The decriminalization debate is important with regard to IFA and the rights of the forest dwellers for a number of reasons. First of all, IFA is a colonial legislation. The British indiscriminately plundered the natural forests of India during the 17th and 18th century for their lust for timber. Later, to mitigate the damage caused by them, they established the forest department and enacted the IFA. But, the task of the forest department or the IFA was not to limit the destruction of forests; rather it was to limit the access of forest dwelling communities in the forests. They saw the forest dwellers such as; the Adivasis, the pastoralists, the nomadic tribes and others who depended on forests for their every-day needs (such as, fodder, fuel-wood, food and medicines) as a threat to their monopoly over forest. So, they used IFA to solidify the administrative categories of forests in the form of reserved forests and protected forests. Secondly, the colonial regime justified the criminal provisions under IFA on the basis of the prejudice that forest dwellers were responsible for the destruction of forests. Therefore, offenses were created under IFA to limit the access of the forest dwellers on these forests. Section 26 and 33 created offenses against certain acts.
After independence, the Indian government hardly made any consequential move to decriminalize the offenses under IFA. Even the proposed amendment misrepresents what decriminalization means. The process of decriminalization in the context of marginalized communities who have been wronged, means declaring an activity as a non-offence and to eliminate the structural discrimination faced by these communities. Currently, section 26 lists ten activities as an offense. The penalty for such offense is maximum imprisonment of six months or fine of rupees five hundred or both. In addition to that, the court may direct to pay compensation or damage to the forest while convicting the accused. It is funny that all of the above-mentioned offenses can be regarded as normal acts if the permission is given by the Forest-officer in writing. As a rule, access to forest is considered an offense which can be turned into a non-offence by the Forest-officer. The proposed amendment to this section will take away the provision of imprisonment from few acts mentioned in Section 26, including: kindling or keeping fire; trespassing, allowing cattle to trespass or pasturing cattle; negligently causing damage in felling trees, cutting or dragging timber. It does not do away with the provision of imprisonment for all the listed offenses in Section 26. Similarly, Section 33 lists eight activities as offenses and their punishment in a protected forest. The penalty for commission of such offenses can be a maximum six months imprisonment or fine of rupees five hundred or both. The proposed amendment for Section 33 is identical to the proposed amendment for Section 26. So, the proposed amendments to both Section 26 and 33 do not do away with the provision of imprisonment for all actions listed as offenses. Doing away with imprisonment cannot be called decriminalization because the list of offenses is still intact, only the nature of punishment has changed for some of those offenses.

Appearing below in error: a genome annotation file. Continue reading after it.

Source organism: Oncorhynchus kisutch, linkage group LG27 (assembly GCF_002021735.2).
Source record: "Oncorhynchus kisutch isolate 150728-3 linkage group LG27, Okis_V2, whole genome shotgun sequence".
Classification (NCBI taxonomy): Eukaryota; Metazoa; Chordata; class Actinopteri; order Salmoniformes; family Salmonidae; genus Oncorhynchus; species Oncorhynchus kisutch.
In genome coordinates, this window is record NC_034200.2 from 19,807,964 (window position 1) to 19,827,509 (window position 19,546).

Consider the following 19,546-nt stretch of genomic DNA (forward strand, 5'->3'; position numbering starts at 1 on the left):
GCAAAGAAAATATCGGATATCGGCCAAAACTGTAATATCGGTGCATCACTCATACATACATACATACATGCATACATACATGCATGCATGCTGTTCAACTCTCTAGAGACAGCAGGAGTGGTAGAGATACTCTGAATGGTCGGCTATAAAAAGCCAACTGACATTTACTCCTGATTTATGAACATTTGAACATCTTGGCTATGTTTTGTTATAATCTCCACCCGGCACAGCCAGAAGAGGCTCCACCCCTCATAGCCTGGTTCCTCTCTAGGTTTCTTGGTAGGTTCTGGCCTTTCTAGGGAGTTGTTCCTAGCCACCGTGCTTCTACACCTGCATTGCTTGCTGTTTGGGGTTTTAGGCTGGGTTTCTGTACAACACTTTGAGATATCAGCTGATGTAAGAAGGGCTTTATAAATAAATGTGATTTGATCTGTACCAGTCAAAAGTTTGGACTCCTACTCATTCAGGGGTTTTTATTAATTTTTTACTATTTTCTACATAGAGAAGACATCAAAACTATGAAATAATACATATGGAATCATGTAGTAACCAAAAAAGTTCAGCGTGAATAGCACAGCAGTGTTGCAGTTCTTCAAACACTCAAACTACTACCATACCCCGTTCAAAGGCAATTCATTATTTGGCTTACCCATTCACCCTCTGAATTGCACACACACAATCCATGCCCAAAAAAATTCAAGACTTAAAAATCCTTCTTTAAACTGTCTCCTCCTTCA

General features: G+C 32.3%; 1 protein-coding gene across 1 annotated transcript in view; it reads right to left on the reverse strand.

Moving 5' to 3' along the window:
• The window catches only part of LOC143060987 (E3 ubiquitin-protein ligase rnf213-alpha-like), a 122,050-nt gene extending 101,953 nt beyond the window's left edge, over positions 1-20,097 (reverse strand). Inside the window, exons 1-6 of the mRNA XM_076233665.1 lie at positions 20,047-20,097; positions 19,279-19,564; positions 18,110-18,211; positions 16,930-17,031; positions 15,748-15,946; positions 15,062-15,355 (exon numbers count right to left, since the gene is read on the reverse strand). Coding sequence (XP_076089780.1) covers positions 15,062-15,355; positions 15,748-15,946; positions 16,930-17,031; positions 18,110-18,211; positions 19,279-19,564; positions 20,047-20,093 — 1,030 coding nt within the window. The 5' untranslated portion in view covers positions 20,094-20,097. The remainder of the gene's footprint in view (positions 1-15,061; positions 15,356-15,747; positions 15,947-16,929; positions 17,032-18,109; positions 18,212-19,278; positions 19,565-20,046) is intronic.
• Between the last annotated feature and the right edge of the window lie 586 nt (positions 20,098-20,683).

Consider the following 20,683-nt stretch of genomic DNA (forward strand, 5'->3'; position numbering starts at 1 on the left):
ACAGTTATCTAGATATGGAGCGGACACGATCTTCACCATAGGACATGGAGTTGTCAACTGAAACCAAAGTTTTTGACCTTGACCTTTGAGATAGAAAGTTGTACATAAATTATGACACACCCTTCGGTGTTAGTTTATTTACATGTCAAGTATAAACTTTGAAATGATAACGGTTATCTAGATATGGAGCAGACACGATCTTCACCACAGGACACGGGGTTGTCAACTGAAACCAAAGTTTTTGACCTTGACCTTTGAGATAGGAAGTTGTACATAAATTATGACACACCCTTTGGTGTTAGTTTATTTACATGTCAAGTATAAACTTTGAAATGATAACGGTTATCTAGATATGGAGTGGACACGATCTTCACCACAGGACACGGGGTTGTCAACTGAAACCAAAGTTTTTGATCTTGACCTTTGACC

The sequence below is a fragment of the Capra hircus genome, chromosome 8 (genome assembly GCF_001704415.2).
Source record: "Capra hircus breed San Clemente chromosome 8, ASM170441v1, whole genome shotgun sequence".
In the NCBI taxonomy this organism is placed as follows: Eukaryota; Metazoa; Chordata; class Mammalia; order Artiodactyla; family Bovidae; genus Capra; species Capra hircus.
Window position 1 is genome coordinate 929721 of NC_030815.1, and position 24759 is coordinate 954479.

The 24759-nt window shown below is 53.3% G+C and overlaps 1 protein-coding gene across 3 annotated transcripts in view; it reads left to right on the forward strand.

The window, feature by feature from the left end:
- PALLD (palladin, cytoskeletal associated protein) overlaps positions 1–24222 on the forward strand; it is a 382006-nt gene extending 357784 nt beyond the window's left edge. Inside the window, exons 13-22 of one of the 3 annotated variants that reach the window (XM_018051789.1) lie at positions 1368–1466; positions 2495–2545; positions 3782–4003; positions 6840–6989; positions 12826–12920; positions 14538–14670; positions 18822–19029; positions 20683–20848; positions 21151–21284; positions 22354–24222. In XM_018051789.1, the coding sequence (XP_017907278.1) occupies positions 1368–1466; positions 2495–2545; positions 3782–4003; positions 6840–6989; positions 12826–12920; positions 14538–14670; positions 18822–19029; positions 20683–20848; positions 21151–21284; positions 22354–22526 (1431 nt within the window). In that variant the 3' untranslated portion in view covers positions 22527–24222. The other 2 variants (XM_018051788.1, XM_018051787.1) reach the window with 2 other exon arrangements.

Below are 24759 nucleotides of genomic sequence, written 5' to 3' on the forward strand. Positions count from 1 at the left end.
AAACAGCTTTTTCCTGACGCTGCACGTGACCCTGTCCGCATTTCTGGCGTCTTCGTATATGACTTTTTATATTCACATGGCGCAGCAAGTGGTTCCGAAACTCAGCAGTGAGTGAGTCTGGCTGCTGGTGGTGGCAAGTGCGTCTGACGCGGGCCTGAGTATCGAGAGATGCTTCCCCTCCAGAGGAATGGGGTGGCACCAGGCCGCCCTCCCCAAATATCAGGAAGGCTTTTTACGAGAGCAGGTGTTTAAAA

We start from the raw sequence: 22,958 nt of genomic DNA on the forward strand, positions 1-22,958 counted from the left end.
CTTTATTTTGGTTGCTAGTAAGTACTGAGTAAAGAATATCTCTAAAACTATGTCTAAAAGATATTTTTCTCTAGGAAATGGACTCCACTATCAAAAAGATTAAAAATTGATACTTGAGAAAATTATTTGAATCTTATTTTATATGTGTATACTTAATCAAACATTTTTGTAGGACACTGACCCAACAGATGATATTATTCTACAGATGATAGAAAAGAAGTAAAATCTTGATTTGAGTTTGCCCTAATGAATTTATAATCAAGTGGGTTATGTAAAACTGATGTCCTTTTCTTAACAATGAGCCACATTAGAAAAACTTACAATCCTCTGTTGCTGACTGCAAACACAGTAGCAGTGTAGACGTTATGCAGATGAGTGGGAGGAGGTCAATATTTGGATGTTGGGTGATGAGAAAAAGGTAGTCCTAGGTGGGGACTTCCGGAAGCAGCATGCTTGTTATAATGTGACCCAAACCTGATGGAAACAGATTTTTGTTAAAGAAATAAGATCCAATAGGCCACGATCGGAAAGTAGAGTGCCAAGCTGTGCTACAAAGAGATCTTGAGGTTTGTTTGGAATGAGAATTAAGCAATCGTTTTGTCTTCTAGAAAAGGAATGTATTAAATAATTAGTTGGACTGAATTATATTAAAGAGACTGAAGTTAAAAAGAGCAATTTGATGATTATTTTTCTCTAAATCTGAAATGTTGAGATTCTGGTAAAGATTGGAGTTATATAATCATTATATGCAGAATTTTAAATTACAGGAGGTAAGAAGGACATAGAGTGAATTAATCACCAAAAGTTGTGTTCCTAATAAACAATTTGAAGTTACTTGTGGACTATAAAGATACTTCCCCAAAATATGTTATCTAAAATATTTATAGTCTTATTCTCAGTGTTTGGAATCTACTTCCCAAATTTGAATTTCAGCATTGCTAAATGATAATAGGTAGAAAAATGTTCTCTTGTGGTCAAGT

Moreover, the accused will still be subjected to the criminal procedure laid down under IFA. In special laws like the IFA, the criminal provisions provide unprecedented and disproportionate power to the forest bureaucracy. It ranges from power to arrest without warrant, search a person and his property, seizure of such property, and charge such a person with a variety of forest offenses, without the consistent supervision of a Judicial Magistrate and other such protective procedures laid down under the ordinary criminal laws. In addition, the forest officers are also vested with the power to compound offenses and collect such compounding amounts, without the supervision of a judicial officer. The ordinary criminal process continues to remain unavailable to the accused, who is instead relegated to the less robust ‘summary trial’ process, unless in rare cases a forest officer decides to approach the judicial system for formal cognizance of a forest offense. Doing away with imprisonment for a few actions which are categorized as offences does not take away the trauma, discrimination and violence faced by the forest dweller by being forced to interact with the criminal justice system. The forest dwellers will still be identified by the state and society for these actions as a criminal.
Further, there are a number of other problems with this amendment. Firstly, the proposed amendment will be utterly irrelevant because various state governments have heavily amended various provisions of the IFA. The reality is that State level amendments provide much harsher punishments than the central law, ranging from mandatory minimum sentences of imprisonment to prison sentences up to 5 years, in addition to highly enhanced fines as well. Secondly, the amendment fails to streamline the provisions of IFA with Forest Rights Act, 2006 (FRA) and Panchayats (Extension to Scheduled Areas), Act 1996 (PESA). Those actions which are considered criminal by IFA are regarded as statutory rights of the forest dweller under the FRA and PESA. For example, the ownership rights on minor forest produce [u/s 3(1)(c ) of FRA and u/s 4(m)(ii) of PESA. If the state is serious towards decriminalization, it should have taken steps towards recognizing these rights and the authority of the Gram Sabha on the community forest and resources. In fact, the situation on ground shows otherwise. The ambit of criminality in forests has expanded under IFA because those lands which are considered as non-forest land, unclassified forest, degraded forest land, chote jhad ke jangal are being used for compensatory afforestation. Before compensatory afforestation is undertaken on land it is transferred to the forest department and classified as protected forest. Traditionally, the forest dwelling communities use such land for grazing, cultivation or other livelihood and community purposes. The declaration of such land as protected forest leads to atrocities and criminalization of their access to such land.